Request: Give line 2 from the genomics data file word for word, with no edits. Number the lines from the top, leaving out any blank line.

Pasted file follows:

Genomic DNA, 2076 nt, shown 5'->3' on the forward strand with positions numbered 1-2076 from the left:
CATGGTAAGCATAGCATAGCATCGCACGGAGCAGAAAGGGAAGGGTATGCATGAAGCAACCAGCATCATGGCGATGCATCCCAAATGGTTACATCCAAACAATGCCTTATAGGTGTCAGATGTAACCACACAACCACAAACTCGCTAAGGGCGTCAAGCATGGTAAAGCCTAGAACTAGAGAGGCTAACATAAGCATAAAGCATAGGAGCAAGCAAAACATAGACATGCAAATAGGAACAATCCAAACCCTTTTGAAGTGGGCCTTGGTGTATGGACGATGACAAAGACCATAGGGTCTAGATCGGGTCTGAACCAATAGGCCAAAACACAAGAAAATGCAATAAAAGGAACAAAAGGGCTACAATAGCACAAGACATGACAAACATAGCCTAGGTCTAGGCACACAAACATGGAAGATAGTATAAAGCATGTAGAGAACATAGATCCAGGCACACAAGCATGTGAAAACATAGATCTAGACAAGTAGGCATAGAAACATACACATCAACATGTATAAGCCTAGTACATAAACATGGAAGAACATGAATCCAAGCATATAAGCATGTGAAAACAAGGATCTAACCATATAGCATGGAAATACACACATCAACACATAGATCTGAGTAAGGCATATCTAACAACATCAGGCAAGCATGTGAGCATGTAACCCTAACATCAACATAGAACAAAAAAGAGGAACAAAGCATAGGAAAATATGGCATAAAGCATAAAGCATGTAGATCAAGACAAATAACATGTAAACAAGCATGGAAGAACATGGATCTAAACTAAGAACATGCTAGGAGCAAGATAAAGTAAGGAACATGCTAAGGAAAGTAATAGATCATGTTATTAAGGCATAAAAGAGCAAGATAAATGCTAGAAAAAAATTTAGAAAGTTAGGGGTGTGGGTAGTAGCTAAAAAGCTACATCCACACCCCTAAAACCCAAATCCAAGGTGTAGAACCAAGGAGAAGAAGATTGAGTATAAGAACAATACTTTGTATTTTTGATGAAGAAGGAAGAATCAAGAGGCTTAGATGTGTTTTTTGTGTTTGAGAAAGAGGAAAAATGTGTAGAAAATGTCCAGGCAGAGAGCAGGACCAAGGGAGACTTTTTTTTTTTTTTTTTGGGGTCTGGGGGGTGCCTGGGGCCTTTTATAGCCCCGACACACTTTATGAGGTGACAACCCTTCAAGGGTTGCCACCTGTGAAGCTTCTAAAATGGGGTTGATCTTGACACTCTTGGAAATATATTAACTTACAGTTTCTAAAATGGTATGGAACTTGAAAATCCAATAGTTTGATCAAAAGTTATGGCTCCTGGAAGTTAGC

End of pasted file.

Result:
CATGGTAAGCATAGCATAGCATCGCACGGAGCAGAAAGGGAAGGGTATGCATGAAGCAACCAGCATCATGGCGATGCATCCCAAATGGTTACATCCAAACAATGCCTTATAGGTGTCAGATGTAACCACACAACCACAAACTCGCTAAGGGCGTCAAGCATGGTAAAGCCTAGAACTAGAGAGGCTAACATAAGCATAAAGCATAGGAGCAAGCAAAACATAGACATGCAAATAGGAACAATCCAAACCCTTTTGAAGTGGGCCTTGGTGTATGGACGATGACAAAGACCATAGGGTCTAGATCGGGTCTGAACCAATAGGCCAAAACACAAGAAAATGCAATAAAAGGAACAAAAGGGCTACAATAGCACAAGACATGACAAACATAGCCTAGGTCTAGGCACACAAACATGGAAGATAGTATAAAGCATGTAGAGAACATAGATCCAGGCACACAAGCATGTGAAAACATAGATCTAGACAAGTAGGCATAGAAACATACACATCAACATGTATAAGCCTAGTACATAAACATGGAAGAACATGAATCCAAGCATATAAGCATGTGAAAACAAGGATCTAACCATATAGCATGGAAATACACACATCAACACATAGATCTGAGTAAGGCATATCTAACAACATCAGGCAAGCATGTGAGCATGTAACCCTAACATCAACATAGAACAAAAAAGAGGAACAAAGCATAGGAAAATATGGCATAAAGCATAAAGCATGTAGATCAAGACAAATAACATGTAAACAAGCATGGAAGAACATGGATCTAAACTAAGAACATGCTAGGAGCAAGATAAAGTAAGGAACATGCTAAGGAAAGTAATAGATCATGTTATTAAGGCATAAAAGAGCAAGATAAATGCTAGAAAAAAATTTAGAAAGTTAGGGGTGTGGGTAGTAGCTAAAAAGCTACATCCACACCCCTAAAACCCAAATCCAAGGTGTAGAACCAAGGAGAAGAAGATTGAGTATAAGAACAATACTTTGTATTTTTGATGAAGAAGGAAGAATCAAGAGGCTTAGATGTGTTTTTTGTGTTTGAGAAAGAGGAAAAATGTGTAGAAAATGTCCAGGCAGAGAGCAGGACCAAGGGAGACTTTTTTTTTTTTTTTTTGGGGTCTGGGGGGTGCCTGGGGCCTTTTATAGCCCCGACACACTTTATGAGGTGACAACCCTTCAAGGGTTGCCACCTGTGAAGCTTCTAAAATGGGGTTGATCTTGACACTCTTGGAAATATATTAACTTACAGTTTCTAAAATGGTATGGAACTTGAAAATCCAATAGTTTGATCAAAAGTTATGGCTCCTGGAAGTTAGC